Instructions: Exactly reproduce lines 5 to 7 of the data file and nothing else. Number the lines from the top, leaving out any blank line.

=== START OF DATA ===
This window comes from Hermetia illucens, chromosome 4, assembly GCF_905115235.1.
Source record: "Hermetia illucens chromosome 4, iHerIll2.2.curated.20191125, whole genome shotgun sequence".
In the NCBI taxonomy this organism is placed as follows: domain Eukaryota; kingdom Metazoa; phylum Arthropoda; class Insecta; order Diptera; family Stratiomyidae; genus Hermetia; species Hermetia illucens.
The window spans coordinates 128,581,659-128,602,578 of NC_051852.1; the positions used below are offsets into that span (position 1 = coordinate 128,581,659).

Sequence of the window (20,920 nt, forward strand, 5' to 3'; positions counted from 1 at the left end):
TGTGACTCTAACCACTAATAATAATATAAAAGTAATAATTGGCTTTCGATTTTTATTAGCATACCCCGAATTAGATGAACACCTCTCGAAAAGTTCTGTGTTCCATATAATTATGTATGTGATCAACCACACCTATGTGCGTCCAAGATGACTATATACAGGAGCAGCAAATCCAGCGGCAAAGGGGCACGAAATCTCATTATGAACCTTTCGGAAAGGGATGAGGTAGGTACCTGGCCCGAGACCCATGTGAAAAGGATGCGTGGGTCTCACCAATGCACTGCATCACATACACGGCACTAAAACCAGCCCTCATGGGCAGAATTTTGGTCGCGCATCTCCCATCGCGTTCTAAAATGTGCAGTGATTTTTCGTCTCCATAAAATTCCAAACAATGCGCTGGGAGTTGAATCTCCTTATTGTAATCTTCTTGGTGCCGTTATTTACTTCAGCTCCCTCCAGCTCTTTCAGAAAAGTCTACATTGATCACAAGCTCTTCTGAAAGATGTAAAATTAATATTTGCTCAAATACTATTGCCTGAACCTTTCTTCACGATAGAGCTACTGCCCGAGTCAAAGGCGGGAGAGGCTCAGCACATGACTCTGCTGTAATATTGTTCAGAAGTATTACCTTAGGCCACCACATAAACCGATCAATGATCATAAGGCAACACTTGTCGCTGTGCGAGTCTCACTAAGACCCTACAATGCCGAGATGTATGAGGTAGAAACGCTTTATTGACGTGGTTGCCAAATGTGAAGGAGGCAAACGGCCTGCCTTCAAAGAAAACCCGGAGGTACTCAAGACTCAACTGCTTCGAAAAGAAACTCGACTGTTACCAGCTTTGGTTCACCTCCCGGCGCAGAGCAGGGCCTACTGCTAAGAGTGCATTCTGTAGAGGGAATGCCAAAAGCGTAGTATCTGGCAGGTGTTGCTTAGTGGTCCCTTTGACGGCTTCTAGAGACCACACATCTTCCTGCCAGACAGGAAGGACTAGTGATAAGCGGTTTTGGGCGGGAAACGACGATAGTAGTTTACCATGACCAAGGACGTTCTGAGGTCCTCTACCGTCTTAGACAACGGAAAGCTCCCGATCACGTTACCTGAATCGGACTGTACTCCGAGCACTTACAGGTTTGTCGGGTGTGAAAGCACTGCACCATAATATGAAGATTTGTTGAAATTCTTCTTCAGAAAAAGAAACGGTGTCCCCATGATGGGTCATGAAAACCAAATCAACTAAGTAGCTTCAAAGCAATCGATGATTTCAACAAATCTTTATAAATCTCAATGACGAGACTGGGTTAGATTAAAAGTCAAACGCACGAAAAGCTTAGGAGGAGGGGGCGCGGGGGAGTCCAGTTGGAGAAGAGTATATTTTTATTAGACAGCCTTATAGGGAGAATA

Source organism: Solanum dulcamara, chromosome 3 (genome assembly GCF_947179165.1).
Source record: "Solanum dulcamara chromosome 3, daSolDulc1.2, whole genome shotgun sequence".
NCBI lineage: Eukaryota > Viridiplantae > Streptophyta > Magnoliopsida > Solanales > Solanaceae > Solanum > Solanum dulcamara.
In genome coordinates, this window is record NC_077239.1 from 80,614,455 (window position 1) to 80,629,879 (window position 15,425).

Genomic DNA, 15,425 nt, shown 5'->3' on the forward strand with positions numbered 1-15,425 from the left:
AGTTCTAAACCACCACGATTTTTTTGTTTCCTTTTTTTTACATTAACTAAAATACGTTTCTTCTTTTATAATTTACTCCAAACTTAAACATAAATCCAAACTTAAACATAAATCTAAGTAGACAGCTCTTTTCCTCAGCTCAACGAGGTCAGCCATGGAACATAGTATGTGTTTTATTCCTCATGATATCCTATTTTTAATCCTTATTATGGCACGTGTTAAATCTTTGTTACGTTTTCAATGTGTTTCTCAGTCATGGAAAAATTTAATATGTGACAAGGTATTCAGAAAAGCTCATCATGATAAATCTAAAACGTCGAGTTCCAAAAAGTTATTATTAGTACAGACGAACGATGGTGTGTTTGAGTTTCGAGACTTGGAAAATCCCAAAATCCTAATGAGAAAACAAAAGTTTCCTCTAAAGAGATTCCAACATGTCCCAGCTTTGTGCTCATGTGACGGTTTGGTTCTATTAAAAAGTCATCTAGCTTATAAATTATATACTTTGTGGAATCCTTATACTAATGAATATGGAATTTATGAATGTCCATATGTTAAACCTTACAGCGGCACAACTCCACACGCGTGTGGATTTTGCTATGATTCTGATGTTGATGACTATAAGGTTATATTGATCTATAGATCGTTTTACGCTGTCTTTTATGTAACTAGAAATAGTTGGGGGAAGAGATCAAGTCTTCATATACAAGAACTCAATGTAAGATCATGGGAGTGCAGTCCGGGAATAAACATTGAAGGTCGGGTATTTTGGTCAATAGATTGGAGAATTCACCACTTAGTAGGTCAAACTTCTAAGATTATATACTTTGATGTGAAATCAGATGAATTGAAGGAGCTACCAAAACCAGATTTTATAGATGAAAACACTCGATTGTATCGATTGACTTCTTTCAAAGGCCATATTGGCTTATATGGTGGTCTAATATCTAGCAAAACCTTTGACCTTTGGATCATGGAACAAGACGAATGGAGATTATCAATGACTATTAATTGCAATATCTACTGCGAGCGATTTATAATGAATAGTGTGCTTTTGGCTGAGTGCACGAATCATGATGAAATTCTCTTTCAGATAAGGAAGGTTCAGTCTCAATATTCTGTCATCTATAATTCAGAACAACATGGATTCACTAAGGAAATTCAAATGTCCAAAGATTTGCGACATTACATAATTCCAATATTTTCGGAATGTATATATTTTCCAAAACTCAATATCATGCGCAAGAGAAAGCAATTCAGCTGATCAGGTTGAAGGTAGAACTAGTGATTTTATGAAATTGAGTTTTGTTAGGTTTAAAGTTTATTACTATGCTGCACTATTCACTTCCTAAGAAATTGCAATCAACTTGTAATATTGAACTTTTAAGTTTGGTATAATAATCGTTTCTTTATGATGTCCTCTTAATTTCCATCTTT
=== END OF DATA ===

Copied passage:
Sequence of the window (20,920 nt, forward strand, 5' to 3'; positions counted from 1 at the left end):
TGTGACTCTAACCACTAATAATAATATAAAAGTAATAATTGGCTTTCGATTTTTATTAGCATACCCCGAATTAGATGAACACCTCTCGAAAAGTTCTGTGTTCCATATAATTATGTATGTGATCAACCACACCTATGTGCGTCCAAGATGACTATATACAGGAGCAGCAAATCCAGCGGCAAAGGGGCACGAAATCTCATTATGAACCTTTCGGAAAGGGATGAGGTAGGTACCTGGCCCGAGACCCATGTGAAAAGGATGCGTGGGTCTCACCAATGCACTGCATCACATACACGGCACTAAAACCAGCCCTCATGGGCAGAATTTTGGTCGCGCATCTCCCATCGCGTTCTAAAATGTGCAGTGATTTTTCGTCTCCATAAAATTCCAAACAATGCGCTGGGAGTTGAATCTCCTTATTGTAATCTTCTTGGTGCCGTTATTTACTTCAGCTCCCTCCAGCTCTTTCAGAAAAGTCTACATTGATCACAAGCTCTTCTGAAAGATGTAAAATTAATATTTGCTCAAATACTATTGCCTGAACCTTTCTTCACGATAGAGCTACTGCCCGAGTCAAAGGCGGGAGAGGCTCAGCACATGACTCTGCTGTAATATTGTTCAGAAGTATTACCTTAGGCCACCACATAAACCGATCAATGATCATAAGGCAACACTTGTCGCTGTGCGAGTCTCACTAAGACCCTACAATGCCGAGATGTATGAGGTAGAAACGCTTTATTGACGTGGTTGCCAAATGTGAAGGAGGCAAACGGCCTGCCTTCAAAGAAAACCCGGAGGTACTCAAGACTCAACTGCTTCGAAAAGAAACTCGACTGTTACCAGCTTTGGTTCACCTCCCGGCGCAGAGCAGGGCCTACTGCTAAGAGTGCATTCTGTAGAGGGAATGCCAAAAGCGTAGTATCTGGCAGGTGTTGCTTAGTGGTCCCTTTGACGGCTTCTAGAGACCACACATCTTCCTGCCAGACAGGAAGGACTAGTGATAAGCGGTTTTGGGCGGGAAACGACGATAGTAGTTTACCATGACCAAGGACGTTCTGAGGTCCTCTACCGTCTTAGACAACGGAAAGCTCCCGATCACGTTACCTGAATCGGACTGTACTCCGAGCACTTACAGGTTTGTCGGGTGTGAAAGCACTGCACCATAATATGAAGATTTGTTGAAATTCTTCTTCAGAAAAAGAAACGGTGTCCCCATGATGGGTCATGAAAACCAAATCAACTAAGTAGCTTCAAAGCAATCGATGATTTCAACAAATCTTTATAAATCTCAATGACGAGACTGGGTTAGATTAAAAGTCAAACGCACGAAAAGCTTAGGAGGAGGGGGCGCGGGGGAGTCCAGTTGGAGAAGAGTATATTTTTATTAGACAGCCTTATAGGGAGAATA

Source organism: Solanum dulcamara, chromosome 3 (genome assembly GCF_947179165.1).